20. Centers for Disease Control and Prevention. Advancing Public Health: The Story of the National Public Health Improvement Initiative. Atlanta, GA: US Department of Health and Human Services; 2017.
22. Fraser M, Castrucci BC. Beyond the status quo: 5 strategic moves to position state and territorial public health agencies for an uncertain future. J Public Health Manag Pract. 2017;23(5):543–551.
24. Association of State and Territorial Health Officials. ASTHO Profile of State and Territorial Public Health. Vol 4. Washington, DC: Association of State and Territorial Health Officials; 2017.
25. Kronstadt J, Meit M, Siegfried A, Nicolaus T, Bender K, Corso L. Evaluating the Impact of National Public Health Department Accreditation—United States, 2016. MMWR Morb Mortal Wkly Rep. 2016;65:803–806.
26. Gerding J, Carlson V, Wilcox R. Public health department accreditation and environmental public health: sustaining the collaboration. J Environ Health. 2013;76(1):56–57. https://www.cdc.gov/nceh/ehs/docs/jeh/2013/july-aug-accreditation.pdf. Accessed November 20, 2017.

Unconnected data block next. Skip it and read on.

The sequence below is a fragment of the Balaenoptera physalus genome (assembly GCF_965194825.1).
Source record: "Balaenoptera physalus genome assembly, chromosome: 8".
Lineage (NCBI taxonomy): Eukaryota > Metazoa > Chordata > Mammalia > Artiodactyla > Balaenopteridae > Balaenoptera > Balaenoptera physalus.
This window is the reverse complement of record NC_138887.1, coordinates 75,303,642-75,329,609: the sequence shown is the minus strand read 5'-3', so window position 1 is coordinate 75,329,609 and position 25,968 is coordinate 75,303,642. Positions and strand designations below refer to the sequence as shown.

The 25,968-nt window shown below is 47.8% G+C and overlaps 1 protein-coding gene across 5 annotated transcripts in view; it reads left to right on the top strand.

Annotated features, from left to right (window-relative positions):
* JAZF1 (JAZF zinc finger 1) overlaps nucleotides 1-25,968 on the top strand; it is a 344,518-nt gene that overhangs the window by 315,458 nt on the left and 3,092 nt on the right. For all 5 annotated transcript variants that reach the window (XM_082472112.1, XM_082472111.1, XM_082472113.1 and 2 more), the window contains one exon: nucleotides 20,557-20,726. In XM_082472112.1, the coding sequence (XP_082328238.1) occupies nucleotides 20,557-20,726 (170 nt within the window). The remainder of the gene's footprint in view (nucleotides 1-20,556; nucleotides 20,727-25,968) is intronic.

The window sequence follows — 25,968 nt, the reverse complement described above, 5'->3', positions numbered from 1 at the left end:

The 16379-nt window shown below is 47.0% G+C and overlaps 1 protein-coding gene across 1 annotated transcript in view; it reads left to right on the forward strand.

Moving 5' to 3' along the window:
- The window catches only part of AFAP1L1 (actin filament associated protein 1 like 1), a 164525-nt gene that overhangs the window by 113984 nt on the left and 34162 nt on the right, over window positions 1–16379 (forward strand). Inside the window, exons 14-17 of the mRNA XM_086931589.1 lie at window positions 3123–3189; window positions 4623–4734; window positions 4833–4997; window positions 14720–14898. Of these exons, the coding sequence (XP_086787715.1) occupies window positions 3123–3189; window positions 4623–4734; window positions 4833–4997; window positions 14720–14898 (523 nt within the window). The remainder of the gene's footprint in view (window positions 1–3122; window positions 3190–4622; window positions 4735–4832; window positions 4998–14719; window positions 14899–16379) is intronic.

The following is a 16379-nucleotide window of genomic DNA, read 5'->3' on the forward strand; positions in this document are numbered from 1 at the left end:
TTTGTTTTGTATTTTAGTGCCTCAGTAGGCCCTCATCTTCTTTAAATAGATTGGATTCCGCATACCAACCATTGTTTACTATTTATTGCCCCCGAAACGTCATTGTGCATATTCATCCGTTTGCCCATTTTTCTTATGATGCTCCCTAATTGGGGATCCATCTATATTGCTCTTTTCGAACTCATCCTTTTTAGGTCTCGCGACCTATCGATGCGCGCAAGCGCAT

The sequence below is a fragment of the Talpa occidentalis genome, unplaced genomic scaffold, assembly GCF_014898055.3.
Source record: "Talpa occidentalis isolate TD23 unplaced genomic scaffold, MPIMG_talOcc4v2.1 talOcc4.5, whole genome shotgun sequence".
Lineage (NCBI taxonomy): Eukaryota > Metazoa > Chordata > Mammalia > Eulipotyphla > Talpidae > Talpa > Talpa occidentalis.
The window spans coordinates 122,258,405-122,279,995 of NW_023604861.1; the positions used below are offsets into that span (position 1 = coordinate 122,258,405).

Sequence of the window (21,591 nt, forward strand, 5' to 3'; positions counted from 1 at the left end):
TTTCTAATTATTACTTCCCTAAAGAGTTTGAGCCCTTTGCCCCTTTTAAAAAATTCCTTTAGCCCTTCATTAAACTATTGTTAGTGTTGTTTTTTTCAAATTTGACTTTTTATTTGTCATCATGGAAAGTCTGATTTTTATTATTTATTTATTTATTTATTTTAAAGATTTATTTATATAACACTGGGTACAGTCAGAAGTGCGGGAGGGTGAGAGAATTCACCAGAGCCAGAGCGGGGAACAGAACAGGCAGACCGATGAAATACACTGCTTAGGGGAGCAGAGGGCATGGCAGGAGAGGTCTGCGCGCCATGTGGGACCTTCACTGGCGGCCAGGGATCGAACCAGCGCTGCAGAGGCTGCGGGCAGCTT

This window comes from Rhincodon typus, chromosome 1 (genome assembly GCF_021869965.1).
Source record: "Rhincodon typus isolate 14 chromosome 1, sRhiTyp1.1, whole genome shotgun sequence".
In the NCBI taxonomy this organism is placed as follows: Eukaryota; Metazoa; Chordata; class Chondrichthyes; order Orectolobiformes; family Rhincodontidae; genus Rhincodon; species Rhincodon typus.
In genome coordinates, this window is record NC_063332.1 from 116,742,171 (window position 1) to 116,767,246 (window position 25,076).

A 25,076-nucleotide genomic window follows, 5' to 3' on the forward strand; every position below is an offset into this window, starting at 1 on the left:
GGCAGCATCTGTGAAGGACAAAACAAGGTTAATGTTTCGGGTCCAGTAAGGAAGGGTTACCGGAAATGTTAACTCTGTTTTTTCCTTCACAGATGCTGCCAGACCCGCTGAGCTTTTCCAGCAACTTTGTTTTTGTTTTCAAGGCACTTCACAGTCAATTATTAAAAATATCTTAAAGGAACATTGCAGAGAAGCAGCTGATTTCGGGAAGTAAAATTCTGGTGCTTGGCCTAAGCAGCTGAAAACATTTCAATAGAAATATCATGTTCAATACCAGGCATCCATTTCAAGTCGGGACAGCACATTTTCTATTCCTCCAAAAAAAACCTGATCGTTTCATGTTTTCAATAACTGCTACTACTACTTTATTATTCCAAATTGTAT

27. Davis MV, Cannon MM, Stone DO, Wood BW, Reed J, Baker EL. Informing the national public health accreditation movement: lessons from North Carolina's accredited local health departments. Am J Public Health. 2011;101(9):1543–1548.
28. NORC at the University of Chicago. Final Report: Initial Evaluation of the Public Health Accreditation Program. Bethesda, MD: NORC at the University of Chicago; 2016.